Ice cream was no longer on sale in the foyer –
the end of kindness…I thought about mortality,
and cried for my father’s inevitable death.
From ice cream to an end of kindness to mortality. That’s the conclusion of a poem on light music. At first I thought the leap was too much, too easy. But I’m now coming round to it. I’m not sure whether it’s further irony, the sentiment of the music bringing out such thoughts? Or whether MH is deliberately reacting against the light stuff and filling his head with something heavier? Either way, the lines made me think again about what I’d read up until then.
And a double-bill today. The poem l’an trentiesme de son eage is about the relationship between Katherine Mansfield and Ida Baker. KM is in a sanatorium suffering from tuberculosis. She is continually irritable with Ida, her lover, criticizing her appearance, her personality, her lack of intellectuality. Life there is cold and miserable. She buys flowers etc for her husband Murry, even though “he is in England, advancing his career/ as a man of letters.” She writes to him, “I love you more than ever now I am 31.”
It’s quite prosy, matter-of-fact, few verbal fireworks, dispassionate. The poem works partly because of its intense underlying sadness – the love KM expresses for her husband who isn’t there, and her criticism of the woman who sticks around. “It’s hardly the scandalous lesbian affair/ you read about, but a sad, bitchy one.” I suppose it’s what often happens – people are nastiest to those who are least likely to reject them because of it.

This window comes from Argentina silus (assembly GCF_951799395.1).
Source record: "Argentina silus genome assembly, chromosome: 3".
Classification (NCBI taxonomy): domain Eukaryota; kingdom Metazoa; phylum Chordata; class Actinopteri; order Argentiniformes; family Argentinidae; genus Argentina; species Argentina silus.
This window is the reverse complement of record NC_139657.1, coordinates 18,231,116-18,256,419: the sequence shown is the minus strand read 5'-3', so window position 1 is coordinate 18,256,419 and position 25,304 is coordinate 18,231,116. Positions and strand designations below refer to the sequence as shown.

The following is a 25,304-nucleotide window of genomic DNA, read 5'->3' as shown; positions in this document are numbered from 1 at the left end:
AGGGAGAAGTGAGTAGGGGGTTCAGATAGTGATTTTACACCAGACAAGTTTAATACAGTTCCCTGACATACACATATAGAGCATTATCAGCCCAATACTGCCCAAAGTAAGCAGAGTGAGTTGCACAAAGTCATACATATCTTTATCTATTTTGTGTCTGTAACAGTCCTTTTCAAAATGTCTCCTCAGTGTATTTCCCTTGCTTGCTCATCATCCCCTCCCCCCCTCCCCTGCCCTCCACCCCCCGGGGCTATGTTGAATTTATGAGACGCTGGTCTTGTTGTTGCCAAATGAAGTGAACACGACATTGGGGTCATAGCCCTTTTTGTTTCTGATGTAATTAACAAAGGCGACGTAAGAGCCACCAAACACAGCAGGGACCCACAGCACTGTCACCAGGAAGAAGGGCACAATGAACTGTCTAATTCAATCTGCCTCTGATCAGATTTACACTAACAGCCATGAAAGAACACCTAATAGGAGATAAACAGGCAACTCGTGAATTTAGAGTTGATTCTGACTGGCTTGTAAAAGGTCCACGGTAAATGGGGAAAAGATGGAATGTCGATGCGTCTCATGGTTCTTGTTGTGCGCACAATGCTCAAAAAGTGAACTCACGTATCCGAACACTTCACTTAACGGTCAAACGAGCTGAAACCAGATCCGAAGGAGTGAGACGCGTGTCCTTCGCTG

No particular line jumps out at me from this poem, but the overall effect is pretty sobering.
Yesterday, I chickened out of discussing the title, as I am no Ezra Pound expert, but it’s worth noting that the phrase “l’an trentiesme de son eage” comes from the end of the first section of Pound’s poem Hugh Selwyn Mauberly (although Pound may have borrowed it from somewhere else?):
Unaffected by "the march of events",
He passed from men's memory in l'an trentiesme
De son eage; the case presents
No adjunct to the Muses' diadem.
I don’t know enough to be sure of how that connects to MH’s poem. KH has just passed her 30th year. I find it quite ambiguous. She is out-of-time, someone who was her own person, unaffected by the prevailing currents? I’m probably barking up the wrong tree entirely. I really don’t know.